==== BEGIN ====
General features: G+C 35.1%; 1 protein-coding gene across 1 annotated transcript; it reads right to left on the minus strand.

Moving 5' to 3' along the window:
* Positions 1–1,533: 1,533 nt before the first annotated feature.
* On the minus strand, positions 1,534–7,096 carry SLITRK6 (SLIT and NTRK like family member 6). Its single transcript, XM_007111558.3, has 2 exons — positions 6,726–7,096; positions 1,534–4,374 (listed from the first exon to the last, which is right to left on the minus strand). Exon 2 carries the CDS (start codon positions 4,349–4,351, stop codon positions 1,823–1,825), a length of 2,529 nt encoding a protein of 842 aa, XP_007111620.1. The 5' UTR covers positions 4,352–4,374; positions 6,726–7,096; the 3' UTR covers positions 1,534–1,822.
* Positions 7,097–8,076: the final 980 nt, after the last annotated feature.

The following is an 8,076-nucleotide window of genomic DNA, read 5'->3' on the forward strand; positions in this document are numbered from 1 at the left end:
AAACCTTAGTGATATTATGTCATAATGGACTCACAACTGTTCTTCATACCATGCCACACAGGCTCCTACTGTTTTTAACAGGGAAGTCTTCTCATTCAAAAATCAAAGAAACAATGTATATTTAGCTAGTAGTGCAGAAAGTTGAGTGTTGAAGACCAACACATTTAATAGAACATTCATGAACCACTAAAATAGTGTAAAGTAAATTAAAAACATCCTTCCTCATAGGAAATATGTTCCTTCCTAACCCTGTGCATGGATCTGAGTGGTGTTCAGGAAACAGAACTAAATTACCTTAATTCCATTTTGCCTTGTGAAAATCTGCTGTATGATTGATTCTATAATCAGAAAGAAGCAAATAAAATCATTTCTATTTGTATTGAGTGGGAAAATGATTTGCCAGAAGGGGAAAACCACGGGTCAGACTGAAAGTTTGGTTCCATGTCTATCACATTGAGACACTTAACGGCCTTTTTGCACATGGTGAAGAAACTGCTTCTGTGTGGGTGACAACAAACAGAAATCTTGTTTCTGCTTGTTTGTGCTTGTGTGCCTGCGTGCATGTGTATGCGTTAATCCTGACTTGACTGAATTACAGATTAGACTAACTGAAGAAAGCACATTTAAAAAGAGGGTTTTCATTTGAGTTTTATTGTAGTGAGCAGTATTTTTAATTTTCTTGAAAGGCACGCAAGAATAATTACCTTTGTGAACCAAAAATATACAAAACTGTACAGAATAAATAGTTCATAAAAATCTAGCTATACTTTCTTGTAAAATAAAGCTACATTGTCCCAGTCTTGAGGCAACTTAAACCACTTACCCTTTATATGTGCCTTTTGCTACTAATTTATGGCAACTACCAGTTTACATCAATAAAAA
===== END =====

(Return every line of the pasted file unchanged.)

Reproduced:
General features: G+C 35.1%; 1 protein-coding gene across 1 annotated transcript; it reads right to left on the minus strand.

Moving 5' to 3' along the window:
* Positions 1–1,533: 1,533 nt before the first annotated feature.
* On the minus strand, positions 1,534–7,096 carry SLITRK6 (SLIT and NTRK like family member 6). Its single transcript, XM_007111558.3, has 2 exons — positions 6,726–7,096; positions 1,534–4,374 (listed from the first exon to the last, which is right to left on the minus strand). Exon 2 carries the CDS (start codon positions 4,349–4,351, stop codon positions 1,823–1,825), a length of 2,529 nt encoding a protein of 842 aa, XP_007111620.1. The 5' UTR covers positions 4,352–4,374; positions 6,726–7,096; the 3' UTR covers positions 1,534–1,822.
* Positions 7,097–8,076: the final 980 nt, after the last annotated feature.

The following is an 8,076-nucleotide window of genomic DNA, read 5'->3' on the forward strand; positions in this document are numbered from 1 at the left end:
AAACCTTAGTGATATTATGTCATAATGGACTCACAACTGTTCTTCATACCATGCCACACAGGCTCCTACTGTTTTTAACAGGGAAGTCTTCTCATTCAAAAATCAAAGAAACAATGTATATTTAGCTAGTAGTGCAGAAAGTTGAGTGTTGAAGACCAACACATTTAATAGAACATTCATGAACCACTAAAATAGTGTAAAGTAAATTAAAAACATCCTTCCTCATAGGAAATATGTTCCTTCCTAACCCTGTGCATGGATCTGAGTGGTGTTCAGGAAACAGAACTAAATTACCTTAATTCCATTTTGCCTTGTGAAAATCTGCTGTATGATTGATTCTATAATCAGAAAGAAGCAAATAAAATCATTTCTATTTGTATTGAGTGGGAAAATGATTTGCCAGAAGGGGAAAACCACGGGTCAGACTGAAAGTTTGGTTCCATGTCTATCACATTGAGACACTTAACGGCCTTTTTGCACATGGTGAAGAAACTGCTTCTGTGTGGGTGACAACAAACAGAAATCTTGTTTCTGCTTGTTTGTGCTTGTGTGCCTGCGTGCATGTGTATGCGTTAATCCTGACTTGACTGAATTACAGATTAGACTAACTGAAGAAAGCACATTTAAAAAGAGGGTTTTCATTTGAGTTTTATTGTAGTGAGCAGTATTTTTAATTTTCTTGAAAGGCACGCAAGAATAATTACCTTTGTGAACCAAAAATATACAAAACTGTACAGAATAAATAGTTCATAAAAATCTAGCTATACTTTCTTGTAAAATAAAGCTACATTGTCCCAGTCTTGAGGCAACTTAAACCACTTACCCTTTATATGTGCCTTTTGCTACTAATTTATGGCAACTACCAGTTTACATCAATAAAAA